J A N E M c L A U G H L I N
I am not a social worker but I work for Whiting and Birch, a publisher in the field. In addition to this work I am a published writer of short stories and poetry.
I chose Hogarth’s portrait of Thomas Coram because …
… of my admiration of William Hogarth as a painter and social commentator; his works such as ‘Gin Lane’ and ‘A Rake’s Progress’ still form part of our social and moral consciousness. Of course this painting is from a period before social work roles were established, when there was only philanthropy and charity. Hogarth supported the work of the Foundling Hospital established by Thomas Coram; the work done by Hogarth, his subject Thomas Coram and others like them was the foundation of the principles and practice that grew later into social work.
William Hogarth, who was childless, had a long association with the Hospital and was a founding Governor. He designed the children’s uniforms, the Coat of Arms, he was an Inspector for Wet Nurses, and he and his wife Jane fostered foundling children. Hogarth also decorated the walls of the hospital with works of art donated by contemporary British artists – the Governors being unwilling to spend money on such ‘ornaments’ .
I also chose this object because Thomas Coram, the subject of the portrait was a social innovator whose work continues today through the Coram Foundation which provides services for children ranging from adoption to health and drug education. He was a successful merchant who devoted many years of his life to getting funding and support for the work.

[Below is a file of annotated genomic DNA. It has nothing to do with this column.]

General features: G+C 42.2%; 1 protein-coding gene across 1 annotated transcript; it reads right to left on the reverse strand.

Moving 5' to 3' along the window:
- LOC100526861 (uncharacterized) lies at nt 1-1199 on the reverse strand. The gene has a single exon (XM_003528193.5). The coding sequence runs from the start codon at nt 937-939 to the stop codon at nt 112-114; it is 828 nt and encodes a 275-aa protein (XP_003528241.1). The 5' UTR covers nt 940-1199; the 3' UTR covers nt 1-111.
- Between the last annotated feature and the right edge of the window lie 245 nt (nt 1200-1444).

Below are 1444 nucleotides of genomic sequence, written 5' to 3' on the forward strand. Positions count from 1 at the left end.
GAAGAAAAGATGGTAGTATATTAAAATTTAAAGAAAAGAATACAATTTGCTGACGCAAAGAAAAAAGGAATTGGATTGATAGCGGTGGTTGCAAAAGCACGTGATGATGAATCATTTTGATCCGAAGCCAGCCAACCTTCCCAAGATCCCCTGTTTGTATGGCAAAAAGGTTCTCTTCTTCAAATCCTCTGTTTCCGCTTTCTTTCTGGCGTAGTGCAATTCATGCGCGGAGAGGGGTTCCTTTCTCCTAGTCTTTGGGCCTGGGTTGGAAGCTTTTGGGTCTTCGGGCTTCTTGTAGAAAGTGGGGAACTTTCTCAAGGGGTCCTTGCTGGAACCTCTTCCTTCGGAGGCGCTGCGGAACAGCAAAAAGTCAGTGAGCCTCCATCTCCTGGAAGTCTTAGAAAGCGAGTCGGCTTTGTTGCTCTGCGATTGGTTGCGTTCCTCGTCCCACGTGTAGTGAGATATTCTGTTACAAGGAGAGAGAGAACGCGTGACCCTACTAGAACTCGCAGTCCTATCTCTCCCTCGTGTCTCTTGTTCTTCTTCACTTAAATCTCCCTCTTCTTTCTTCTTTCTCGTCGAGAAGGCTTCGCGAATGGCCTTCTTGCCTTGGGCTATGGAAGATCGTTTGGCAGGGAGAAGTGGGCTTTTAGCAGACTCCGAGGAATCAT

While living in Rotherhithe and regularly travelling into London to engage in his business interests (a journey of about 4 miles), Coram was frequently shocked by the sight of infants exposed in the streets, often in a dying state. He began to agitate for the foundation of a foundling hospital. He laboured for seventeen years, and induced many ladies of rank to sign a memorial. A charter was at last obtained for the Foundling Hospital, considerable sums subscribed, and the first meeting of the guardians were held at Somerset House 20 November 1739 .
There was of course at the time enormous stigmatisation and indeed persecution of unmarried mothers and the Foundling Hospital aimed not only to care for the children but to give the women a chance of a better life.
Mothers brought their babies to the Foundling Hospital to be cared for, with many hopeful that their financial circumstances would change so they could one day reclaim them. The Hospital arranged for foster families, many in the Home Counties (counties near London), to care for the babies and young children until the age of five. They were then brought to live and be educated in the Foundling Hospital until the age of 15, many being trained for domestic or military service. 
There were hard choices to be made in those days, as the Hospital could not take all the children who needed care.
You can read more about the history on the Foundling Museum website. 
There is an interesting interpretation of the style and imagery of the portrait: